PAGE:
Category 4 involve sustained winds of 130–156 mph. Category 4 hurricanes tend to produce more extensive curtainwall failures, with some complete structural failure on small residences. Heavy, irreparable damage and near complete destruction of gas station canopies and other wide span overhang type structures are common. Mobile and manufactured homes are often flattened. Most trees, except for the sturdiest, are uprooted or snapped at trunks –causing obstructed road and isolation of many areas. Category 4 hurricanes cause extensive beach erosion, while terrain may be flooded far inland. Total and long-duration electrical and drinking water losses are common, and interruptions often last many weeks.

Category 5 Hurricanes involve sustained winds ≥ 157 mph. A Category 5 is the highest category of the Saffir–Simpson scale and correlated with extremely catastrophic damage. These storms cause complete roof failure on many residences and industrial buildings, and some complete building failures. Small utility buildings are blown over or blown away. Collapse of many wide-span roofs and walls, especially those with no interior supports, is common. Very heavy and irreparable damage to many wood frame structures and total destruction to mobile/manufactured homes is widespread. Only a few types of structures are capable of remaining intact, and only if the buildings located at least 3 to 5 miles (5 to 8 km) inland. The stronger hurricane-resistant structures include office, condominium and apartment buildings and hotels that are of solid concrete or steel frame construction, public multi-story concrete parking garages. Additionally, residences that are made of either reinforced brick or concrete/cement block and have hipped roofs with slopes of no less than 35 degrees from horizontal and no overhangs of any kind, and with windows that are either made of hurricane-resistant safety glass or covered with shutters are hurricane-resistant. Residences without these features, the absolute destruction of a structure is certain.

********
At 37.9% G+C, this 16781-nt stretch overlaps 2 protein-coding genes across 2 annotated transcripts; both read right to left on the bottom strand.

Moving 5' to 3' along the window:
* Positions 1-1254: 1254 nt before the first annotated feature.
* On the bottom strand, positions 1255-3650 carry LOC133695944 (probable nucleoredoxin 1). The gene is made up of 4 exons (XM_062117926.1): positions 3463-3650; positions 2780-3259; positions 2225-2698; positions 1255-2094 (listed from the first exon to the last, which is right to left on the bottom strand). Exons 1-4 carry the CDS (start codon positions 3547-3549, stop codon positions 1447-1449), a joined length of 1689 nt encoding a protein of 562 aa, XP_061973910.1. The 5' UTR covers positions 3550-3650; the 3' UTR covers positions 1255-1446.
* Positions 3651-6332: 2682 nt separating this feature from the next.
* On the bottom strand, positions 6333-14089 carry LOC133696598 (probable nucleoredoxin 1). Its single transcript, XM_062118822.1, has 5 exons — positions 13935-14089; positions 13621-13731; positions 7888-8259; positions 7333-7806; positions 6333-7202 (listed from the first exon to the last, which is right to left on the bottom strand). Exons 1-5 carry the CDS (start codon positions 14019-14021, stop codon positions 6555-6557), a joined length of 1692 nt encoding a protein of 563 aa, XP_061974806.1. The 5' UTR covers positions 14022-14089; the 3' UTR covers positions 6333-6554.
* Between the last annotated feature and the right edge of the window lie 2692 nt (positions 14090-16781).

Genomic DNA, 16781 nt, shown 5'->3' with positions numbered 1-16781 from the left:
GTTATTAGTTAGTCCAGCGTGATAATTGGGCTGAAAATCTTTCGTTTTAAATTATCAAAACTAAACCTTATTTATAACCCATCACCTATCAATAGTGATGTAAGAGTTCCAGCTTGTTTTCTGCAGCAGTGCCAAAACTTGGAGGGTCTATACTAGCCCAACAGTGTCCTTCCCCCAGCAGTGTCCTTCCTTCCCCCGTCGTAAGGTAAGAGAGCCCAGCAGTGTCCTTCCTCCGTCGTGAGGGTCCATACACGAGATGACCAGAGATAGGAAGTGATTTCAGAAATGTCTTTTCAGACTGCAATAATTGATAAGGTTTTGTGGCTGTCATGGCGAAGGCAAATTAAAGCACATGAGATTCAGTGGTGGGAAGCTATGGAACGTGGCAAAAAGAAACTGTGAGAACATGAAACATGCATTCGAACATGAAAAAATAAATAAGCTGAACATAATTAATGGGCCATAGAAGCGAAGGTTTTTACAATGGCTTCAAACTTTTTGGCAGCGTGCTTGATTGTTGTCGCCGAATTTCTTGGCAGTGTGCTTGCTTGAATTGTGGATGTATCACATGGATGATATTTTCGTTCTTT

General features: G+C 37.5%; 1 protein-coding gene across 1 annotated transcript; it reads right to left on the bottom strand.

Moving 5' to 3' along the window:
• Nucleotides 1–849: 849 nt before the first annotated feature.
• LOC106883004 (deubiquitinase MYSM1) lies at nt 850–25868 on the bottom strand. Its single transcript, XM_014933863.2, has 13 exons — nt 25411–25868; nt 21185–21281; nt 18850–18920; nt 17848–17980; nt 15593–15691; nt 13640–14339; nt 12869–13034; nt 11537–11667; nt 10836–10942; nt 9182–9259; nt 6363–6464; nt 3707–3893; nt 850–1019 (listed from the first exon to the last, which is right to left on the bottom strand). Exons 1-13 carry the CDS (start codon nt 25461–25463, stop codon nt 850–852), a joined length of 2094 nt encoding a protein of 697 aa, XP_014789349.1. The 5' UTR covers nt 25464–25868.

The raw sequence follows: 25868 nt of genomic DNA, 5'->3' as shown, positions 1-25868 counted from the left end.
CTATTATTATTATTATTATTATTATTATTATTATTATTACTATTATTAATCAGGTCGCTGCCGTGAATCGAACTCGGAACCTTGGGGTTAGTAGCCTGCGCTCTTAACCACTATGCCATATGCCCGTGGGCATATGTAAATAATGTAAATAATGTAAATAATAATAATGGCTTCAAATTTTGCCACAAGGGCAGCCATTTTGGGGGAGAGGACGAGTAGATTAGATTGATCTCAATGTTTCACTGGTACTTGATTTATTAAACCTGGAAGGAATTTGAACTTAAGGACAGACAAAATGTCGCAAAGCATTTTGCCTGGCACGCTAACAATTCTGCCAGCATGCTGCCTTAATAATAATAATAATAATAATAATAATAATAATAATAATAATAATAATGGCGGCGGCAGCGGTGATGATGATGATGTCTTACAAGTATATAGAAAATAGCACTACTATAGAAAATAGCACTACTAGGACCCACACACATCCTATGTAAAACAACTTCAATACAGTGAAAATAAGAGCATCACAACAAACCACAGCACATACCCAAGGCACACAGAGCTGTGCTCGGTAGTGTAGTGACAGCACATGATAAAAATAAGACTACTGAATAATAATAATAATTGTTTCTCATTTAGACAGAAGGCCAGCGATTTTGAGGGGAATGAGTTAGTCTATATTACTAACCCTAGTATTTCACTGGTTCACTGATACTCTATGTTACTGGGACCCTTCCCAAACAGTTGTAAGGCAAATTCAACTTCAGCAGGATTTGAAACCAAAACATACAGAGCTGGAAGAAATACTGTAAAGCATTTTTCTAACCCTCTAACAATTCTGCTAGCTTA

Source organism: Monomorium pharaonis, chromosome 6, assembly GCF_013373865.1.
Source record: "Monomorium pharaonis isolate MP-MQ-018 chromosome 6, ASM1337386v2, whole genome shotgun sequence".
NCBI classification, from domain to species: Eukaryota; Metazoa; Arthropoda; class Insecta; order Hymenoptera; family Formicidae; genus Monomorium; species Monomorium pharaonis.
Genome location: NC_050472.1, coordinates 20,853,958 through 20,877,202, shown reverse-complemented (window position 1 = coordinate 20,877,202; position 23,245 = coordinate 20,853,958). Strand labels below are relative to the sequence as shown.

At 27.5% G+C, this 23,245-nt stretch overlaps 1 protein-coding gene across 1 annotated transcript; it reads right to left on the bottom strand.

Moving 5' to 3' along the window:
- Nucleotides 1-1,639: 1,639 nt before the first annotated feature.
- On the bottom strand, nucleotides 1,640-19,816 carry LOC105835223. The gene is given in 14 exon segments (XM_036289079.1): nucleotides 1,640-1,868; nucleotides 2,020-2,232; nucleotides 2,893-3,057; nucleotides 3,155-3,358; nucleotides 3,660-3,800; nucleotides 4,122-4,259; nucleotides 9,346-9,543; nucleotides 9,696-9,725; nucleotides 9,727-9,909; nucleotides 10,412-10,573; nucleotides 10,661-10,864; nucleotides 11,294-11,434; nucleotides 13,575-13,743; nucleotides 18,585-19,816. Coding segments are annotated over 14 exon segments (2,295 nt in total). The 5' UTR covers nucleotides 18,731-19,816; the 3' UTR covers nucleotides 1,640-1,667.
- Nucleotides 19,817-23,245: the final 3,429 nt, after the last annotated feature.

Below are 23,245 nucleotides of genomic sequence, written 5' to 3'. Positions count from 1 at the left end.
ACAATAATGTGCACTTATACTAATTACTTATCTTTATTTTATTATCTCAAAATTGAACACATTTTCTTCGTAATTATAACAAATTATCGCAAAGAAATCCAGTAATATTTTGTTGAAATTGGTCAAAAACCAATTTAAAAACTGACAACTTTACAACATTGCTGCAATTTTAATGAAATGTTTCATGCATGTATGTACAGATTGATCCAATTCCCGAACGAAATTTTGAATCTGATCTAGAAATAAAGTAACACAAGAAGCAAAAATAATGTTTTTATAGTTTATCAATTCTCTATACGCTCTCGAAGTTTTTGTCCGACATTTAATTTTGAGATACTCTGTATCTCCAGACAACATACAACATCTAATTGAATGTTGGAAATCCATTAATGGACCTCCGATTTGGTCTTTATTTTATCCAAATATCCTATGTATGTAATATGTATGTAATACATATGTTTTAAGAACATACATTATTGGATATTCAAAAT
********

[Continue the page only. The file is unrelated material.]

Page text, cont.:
A Category 5 hurricane’s flooding causes major damage to the lower floors of all structures near the shoreline, and many coastal structures can be completely flattened or washed away by the storm surge.

Virtually all trees are uprooted or snapped and some may be debarked, isolating most communities impacted by 157-plus winds. Massive evacuation of residential areas may be required if the hurricane threatens populated areas.

Total and extremely long-duration power outages and water losses are to be expected, with interruptions possibly lasting for several months.

Hurricane Irma National Hurricane CenterHurricane Irma National Hurricane Center plot on Tuesday September 5, 2017 at 10:37 p.m. EDT.

Similar to Florida residents, hundreds of people emptied store shelves of food and drinking water in Puerto Rico, just as Puerto Rico Gov. Ricardo Rosselló declared a state of emergency and activated the National Guard on Monday.

People also lined up outside hardware stores hoping to get plywood to cover windows, batteries and power generators.

In August 2017, the director of Puerto Rico’s power utility, Ricardo Ramos Rodríguez, reported several factors have made the island’s electric system “vulnerable and fragile.” There is a shortage of power company workers, because many have retired or left for better prospects in the United States.

Hurricane Irma is a classic “Cape Verde hurricane,” meaning it formed in the far eastern Atlantic, near the Cape Verde Islands (now known as the Cabo Verde Islands) and western Africa.

Cape Verde storms historically have become some of the largest and most intense hurricanes. Examples include Hurricane Hugo, Hurricane Floyd, Hurricane Fran and Hurricane Ivan.